Maybe it’s the recent heat wave gripping New York in a tight, flatulent embrace, but the prospect of food designed to be piping-hot, rich, filling and bland feels like a luxury best enjoyed in the cold. Emily Dickinson put the longing for winter during the hottest points of the year best, I think, in one of her succinct little poems: “Nay—said the May—/Show me the Snow—/Show me the Bells—”
And isn’t that always so? In the nastiest and muggiest days of high summer in my city, in which sun-soaked trash gives forth a mighty reek, I long for winter, and in the black ice and corrosive slush of February, I long fiercely for spring, and keep my eyes out for crocuses. As, in the present swelter, I am fully able to blame my lack of desire for a cheesesteak on the weather and thus avoid the ire of a notoriously choleric city, I will with shameless celerity.
If you’ve made it this far, I feel I must offer you at least one solid bite of information, and my editor, the indefatigable David Swanson, dug up a lovely book for me—Carolyn Wyman’s The Great Philly Cheesesteak Book, published 2009, which reflects on most of a century of this sandwich. It’s generally agreed upon that Pat Olivieri, a first-generation Italian-American, grew heartily sick of slinging hot dogs on the Philly streets, started selling thinly-sliced steak sandwiches in 1932, and birthed a phenomenon. According to Wyman, who interviewed Olivieri’s third wife and great-nephew (the current proprietor of Pat’s King of Steaks), the elevation of his creation into legend had more to do with Olivieri’s talents as a showman than the innate distinctive qualities of the sandwich—he delivered cheesesteaks free to the stars of the day, like Bogart and Tony Bennett and Louis Armstrong, and drove them back to Pat’s in his red Cadillac.
The best of the anecdotes Wyman collected featured a widespread rumor that Olivieri’s cheeesteaks were actually made from horsemeat: after offering the then-princely sum of $10,000 to anyone who could prove it, he then conspicuously acquired a riding stable, presumably just to fuck with people. Pat’s remains a giant in the cheesesteak game, beckoning the city’s visitors en route from the Liberty Bell to the Philadelphia Museum of Art steps once mounted by Rocky Balboa. Pat’s fame as a tourist destination has made it a necessary stop on the local campaign trail, one that has tripped up more than one blue-collar LARPing candidate. Most recently it featured in the Pennsylvania Senate race, when fatuous snake-oil salesman Mehmet Oz wrong-headedly tried to prove his Philly credentials by first visiting Pat’s and then—at the rival Geno’s across the street—holding open a cheesesteak in his manicured hands as if it were a slightly dangerous bird, and was roundly dragged for it. (The less said about the garish, retrograde Geno’s the better.)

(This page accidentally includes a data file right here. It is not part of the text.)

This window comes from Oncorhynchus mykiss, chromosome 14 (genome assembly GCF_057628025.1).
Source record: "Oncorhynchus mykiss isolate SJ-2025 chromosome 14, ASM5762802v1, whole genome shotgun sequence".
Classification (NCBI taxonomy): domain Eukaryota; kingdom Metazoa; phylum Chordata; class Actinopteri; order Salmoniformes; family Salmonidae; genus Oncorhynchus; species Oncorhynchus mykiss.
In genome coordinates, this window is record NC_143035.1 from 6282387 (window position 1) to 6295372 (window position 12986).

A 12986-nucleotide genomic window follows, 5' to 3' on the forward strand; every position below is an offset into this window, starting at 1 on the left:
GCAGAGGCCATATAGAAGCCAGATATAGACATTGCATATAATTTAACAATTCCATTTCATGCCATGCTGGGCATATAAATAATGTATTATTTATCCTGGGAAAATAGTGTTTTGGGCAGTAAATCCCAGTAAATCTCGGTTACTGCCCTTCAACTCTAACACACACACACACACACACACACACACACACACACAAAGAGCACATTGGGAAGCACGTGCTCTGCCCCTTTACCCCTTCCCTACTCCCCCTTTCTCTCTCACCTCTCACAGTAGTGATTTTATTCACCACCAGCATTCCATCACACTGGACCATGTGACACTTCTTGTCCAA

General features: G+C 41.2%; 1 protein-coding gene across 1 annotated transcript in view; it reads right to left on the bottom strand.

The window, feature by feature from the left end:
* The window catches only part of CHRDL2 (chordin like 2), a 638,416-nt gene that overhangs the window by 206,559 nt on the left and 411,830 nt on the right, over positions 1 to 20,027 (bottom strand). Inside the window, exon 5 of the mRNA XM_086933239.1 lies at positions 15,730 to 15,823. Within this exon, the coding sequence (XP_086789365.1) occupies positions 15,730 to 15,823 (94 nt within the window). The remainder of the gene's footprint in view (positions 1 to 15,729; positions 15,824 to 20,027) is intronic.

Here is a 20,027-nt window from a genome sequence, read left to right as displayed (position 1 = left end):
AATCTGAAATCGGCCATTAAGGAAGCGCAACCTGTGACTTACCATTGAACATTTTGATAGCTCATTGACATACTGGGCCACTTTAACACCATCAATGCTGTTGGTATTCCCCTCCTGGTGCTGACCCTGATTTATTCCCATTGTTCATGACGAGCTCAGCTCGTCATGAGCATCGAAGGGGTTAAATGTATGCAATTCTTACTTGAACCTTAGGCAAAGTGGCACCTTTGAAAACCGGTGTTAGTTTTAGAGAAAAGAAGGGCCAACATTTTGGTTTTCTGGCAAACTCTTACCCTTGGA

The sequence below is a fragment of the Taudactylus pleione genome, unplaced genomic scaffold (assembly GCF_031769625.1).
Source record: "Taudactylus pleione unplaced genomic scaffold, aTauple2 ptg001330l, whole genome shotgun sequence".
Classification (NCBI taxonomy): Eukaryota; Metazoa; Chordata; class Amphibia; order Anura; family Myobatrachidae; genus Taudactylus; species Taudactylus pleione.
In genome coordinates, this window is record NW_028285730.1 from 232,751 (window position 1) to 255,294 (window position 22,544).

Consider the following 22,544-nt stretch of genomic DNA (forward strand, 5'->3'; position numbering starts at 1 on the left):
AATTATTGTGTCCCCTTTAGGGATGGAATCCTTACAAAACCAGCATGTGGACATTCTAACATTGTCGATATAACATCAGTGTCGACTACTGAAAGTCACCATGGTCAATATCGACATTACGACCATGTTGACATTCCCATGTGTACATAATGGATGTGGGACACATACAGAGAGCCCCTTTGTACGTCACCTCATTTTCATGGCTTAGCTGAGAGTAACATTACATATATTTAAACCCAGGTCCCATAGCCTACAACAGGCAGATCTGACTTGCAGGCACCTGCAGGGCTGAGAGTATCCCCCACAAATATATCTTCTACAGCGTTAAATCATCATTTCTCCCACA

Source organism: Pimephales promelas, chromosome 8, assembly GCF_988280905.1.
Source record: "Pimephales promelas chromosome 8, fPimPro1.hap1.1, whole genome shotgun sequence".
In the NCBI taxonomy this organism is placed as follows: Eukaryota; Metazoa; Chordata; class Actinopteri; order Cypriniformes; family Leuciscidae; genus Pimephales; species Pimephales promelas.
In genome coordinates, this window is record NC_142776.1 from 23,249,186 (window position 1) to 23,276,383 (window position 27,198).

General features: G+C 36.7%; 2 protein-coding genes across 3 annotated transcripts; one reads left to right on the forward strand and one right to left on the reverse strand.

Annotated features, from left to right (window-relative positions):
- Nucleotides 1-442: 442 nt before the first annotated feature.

Olivieri’s legacy remains—in high-end iterations like the $120 wagyu-beef number at Barclay Prime near Rittenhouse Square, to the genial ubiquity of the corner-store hoagie. It’s a rare thing, and a priceless one, to create something that makes your name ring on through generations, and still rarer to have that name prosper despite the proliferation of the idea, and its escape beyond your bounds. Although I may not reach for the sandwich as my first choice—particularly in the dog days of summer—I can respect that, feel its undeniable heft, like the weight of a hot cheesesteak in the palm.